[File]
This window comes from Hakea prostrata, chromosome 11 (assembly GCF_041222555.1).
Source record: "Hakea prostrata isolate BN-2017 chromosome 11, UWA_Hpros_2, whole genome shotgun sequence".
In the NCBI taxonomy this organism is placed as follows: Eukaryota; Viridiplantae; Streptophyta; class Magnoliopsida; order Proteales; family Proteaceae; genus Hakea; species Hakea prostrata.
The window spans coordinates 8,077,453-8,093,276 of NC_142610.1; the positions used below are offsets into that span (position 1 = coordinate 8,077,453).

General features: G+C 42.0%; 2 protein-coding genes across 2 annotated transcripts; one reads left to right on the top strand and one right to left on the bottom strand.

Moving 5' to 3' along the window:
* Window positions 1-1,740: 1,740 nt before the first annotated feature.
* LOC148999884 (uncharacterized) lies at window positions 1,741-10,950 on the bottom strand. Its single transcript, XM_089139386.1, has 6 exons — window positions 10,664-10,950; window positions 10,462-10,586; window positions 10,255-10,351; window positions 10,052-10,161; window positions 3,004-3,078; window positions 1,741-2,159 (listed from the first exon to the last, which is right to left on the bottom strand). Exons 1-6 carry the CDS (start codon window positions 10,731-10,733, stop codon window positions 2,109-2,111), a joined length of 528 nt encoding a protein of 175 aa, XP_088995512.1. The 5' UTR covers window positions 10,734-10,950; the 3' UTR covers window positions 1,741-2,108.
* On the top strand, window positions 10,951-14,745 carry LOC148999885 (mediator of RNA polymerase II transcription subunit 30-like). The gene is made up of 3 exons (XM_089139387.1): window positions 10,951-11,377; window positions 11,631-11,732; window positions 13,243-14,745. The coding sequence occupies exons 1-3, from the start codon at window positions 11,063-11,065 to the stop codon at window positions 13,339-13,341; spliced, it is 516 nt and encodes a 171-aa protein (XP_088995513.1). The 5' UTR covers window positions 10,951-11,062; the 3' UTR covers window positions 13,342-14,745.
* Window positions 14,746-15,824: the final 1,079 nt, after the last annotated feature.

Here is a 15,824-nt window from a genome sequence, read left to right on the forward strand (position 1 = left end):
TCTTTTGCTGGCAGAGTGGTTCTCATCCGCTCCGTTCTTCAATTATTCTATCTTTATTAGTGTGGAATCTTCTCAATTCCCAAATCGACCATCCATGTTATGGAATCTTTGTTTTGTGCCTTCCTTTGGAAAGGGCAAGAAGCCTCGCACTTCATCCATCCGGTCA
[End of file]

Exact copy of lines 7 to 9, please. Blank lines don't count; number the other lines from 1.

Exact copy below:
* Window positions 1-1,740: 1,740 nt before the first annotated feature.
* LOC148999884 (uncharacterized) lies at window positions 1,741-10,950 on the bottom strand. Its single transcript, XM_089139386.1, has 6 exons — window positions 10,664-10,950; window positions 10,462-10,586; window positions 10,255-10,351; window positions 10,052-10,161; window positions 3,004-3,078; window positions 1,741-2,159 (listed from the first exon to the last, which is right to left on the bottom strand). Exons 1-6 carry the CDS (start codon window positions 10,731-10,733, stop codon window positions 2,109-2,111), a joined length of 528 nt encoding a protein of 175 aa, XP_088995512.1. The 5' UTR covers window positions 10,734-10,950; the 3' UTR covers window positions 1,741-2,108.
* On the top strand, window positions 10,951-14,745 carry LOC148999885 (mediator of RNA polymerase II transcription subunit 30-like). The gene is made up of 3 exons (XM_089139387.1): window positions 10,951-11,377; window positions 11,631-11,732; window positions 13,243-14,745. The coding sequence occupies exons 1-3, from the start codon at window positions 11,063-11,065 to the stop codon at window positions 13,339-13,341; spliced, it is 516 nt and encodes a 171-aa protein (XP_088995513.1). The 5' UTR covers window positions 10,951-11,062; the 3' UTR covers window positions 13,342-14,745.